Continuing education needs assessment for on-farm food safety services

Dale A. Moore Veterinary Medical Teaching and Resource Center, School of Veterinary Medicine, University of California, Tulare, CA 93274

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 DVM, MPVM, PhD, DACVPM
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William M. Sischo Veterinary Medical Teaching and Resource Center, School of Veterinary Medicine, University of California, Tulare, CA 93274

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 DVM, MPVM, PhD
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Dennis J. Wilson California Department of Food and Agriculture, Animal Health and Food Safety Services, 1220 N St, Room A-107, Sacramento, CA 95814

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 DVM, MPVM, PhD

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Abstract

Objective—To identify the perceived market or client demand for dairy on-farm food safety services by veterinarians, the need for a food safety continuing education program, and the educational issues that might be addressed in an on-farm food safety curriculum.

Design—Survey.

Study Population—Consulting dairy veterinarians, government veterinarians located in California, and meat packers slaughtering cull dairy cows in California.

Procedure—Results of a questionnaire supplied to veterinarians and telephone interviews with meat packer representatives were analyzed by use of univariate and multivariate logistic regression procedures.

Results—Some meat packers considered the quality of incoming cull dairy cattle as a control point for food safety hazards. More than 50% of dairy and government- employed veterinarians believed that a current market for on-farm food safety services exists; > 85% believed that a potential market exists. Duration since graduation was negatively correlated with belief in a current market. Government-employed veterinarians were more likely to believe in a current market. Veterinarians were more likely to express a strong interest in offering on-farm food safety services if they believed a current market exists, indicated that they already offer such services, or listed residues and pathogens as the most important issues facing the dairy industry.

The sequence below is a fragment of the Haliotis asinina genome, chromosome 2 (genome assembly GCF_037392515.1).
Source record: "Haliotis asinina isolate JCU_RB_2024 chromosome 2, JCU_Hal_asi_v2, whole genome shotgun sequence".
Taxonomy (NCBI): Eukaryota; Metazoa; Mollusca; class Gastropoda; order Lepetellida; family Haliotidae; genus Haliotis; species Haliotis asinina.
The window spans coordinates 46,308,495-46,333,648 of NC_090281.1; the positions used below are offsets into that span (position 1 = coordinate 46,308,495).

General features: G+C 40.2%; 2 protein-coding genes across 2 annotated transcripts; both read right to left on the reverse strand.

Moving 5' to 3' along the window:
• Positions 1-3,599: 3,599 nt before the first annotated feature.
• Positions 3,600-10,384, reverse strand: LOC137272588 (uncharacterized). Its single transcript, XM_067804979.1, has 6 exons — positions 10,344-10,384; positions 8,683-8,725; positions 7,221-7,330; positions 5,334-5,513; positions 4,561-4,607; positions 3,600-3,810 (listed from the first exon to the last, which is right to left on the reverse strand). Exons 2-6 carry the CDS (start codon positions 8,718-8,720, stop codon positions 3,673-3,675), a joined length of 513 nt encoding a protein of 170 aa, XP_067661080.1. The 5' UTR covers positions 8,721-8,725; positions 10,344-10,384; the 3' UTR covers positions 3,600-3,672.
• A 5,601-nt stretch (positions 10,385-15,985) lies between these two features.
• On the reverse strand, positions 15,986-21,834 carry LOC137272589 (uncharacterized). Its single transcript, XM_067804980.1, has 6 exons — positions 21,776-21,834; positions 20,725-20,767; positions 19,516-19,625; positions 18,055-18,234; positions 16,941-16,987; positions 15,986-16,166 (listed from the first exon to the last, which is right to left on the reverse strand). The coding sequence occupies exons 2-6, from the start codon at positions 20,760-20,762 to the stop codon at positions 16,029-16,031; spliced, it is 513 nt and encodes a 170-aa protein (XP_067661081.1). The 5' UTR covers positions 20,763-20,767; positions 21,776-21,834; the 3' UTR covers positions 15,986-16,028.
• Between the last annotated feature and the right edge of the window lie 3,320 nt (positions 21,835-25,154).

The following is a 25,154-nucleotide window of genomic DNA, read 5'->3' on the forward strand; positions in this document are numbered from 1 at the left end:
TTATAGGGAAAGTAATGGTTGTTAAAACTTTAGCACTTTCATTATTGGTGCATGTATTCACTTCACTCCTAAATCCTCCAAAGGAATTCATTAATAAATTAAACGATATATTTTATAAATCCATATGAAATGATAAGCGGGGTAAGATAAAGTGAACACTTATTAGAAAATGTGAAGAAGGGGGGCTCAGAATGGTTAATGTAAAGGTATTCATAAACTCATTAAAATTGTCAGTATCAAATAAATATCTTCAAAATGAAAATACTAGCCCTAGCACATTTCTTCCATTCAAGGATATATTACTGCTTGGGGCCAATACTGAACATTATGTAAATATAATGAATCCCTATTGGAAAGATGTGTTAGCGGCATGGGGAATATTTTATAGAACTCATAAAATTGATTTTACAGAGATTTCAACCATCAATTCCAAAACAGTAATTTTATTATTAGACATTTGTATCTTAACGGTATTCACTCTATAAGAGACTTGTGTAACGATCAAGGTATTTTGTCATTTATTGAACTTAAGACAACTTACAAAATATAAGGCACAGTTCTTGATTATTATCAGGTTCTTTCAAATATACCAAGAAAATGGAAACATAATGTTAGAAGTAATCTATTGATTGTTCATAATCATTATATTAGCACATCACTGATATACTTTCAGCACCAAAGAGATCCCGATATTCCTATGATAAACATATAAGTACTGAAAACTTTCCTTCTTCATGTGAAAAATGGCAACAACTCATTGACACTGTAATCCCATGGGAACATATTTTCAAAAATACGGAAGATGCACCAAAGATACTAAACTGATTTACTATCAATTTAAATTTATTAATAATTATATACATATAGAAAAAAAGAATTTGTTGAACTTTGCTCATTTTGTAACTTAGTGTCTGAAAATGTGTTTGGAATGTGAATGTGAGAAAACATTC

Conclusions and Clinical Relevance—Although a potential market for on-farm food safety services is perceived, veterinarians are unsure of their role in this area. New demands of meat packers slaughtering cull dairy cows may be the motivation practitioners need to broach the subject of food safety with clients. (J Am Vet Med Assoc 2000;217:479–484)

Abstract

Objective—To identify the perceived market or client demand for dairy on-farm food safety services by veterinarians, the need for a food safety continuing education program, and the educational issues that might be addressed in an on-farm food safety curriculum.

Design—Survey.

Study Population—Consulting dairy veterinarians, government veterinarians located in California, and meat packers slaughtering cull dairy cows in California.

Procedure—Results of a questionnaire supplied to veterinarians and telephone interviews with meat packer representatives were analyzed by use of univariate and multivariate logistic regression procedures.

Results—Some meat packers considered the quality of incoming cull dairy cattle as a control point for food safety hazards. More than 50% of dairy and government- employed veterinarians believed that a current market for on-farm food safety services exists; > 85% believed that a potential market exists. Duration since graduation was negatively correlated with belief in a current market. Government-employed veterinarians were more likely to believe in a current market. Veterinarians were more likely to express a strong interest in offering on-farm food safety services if they believed a current market exists, indicated that they already offer such services, or listed residues and pathogens as the most important issues facing the dairy industry.

Conclusions and Clinical Relevance—Although a potential market for on-farm food safety services is perceived, veterinarians are unsure of their role in this area. New demands of meat packers slaughtering cull dairy cows may be the motivation practitioners need to broach the subject of food safety with clients. (J Am Vet Med Assoc 2000;217:479–484)

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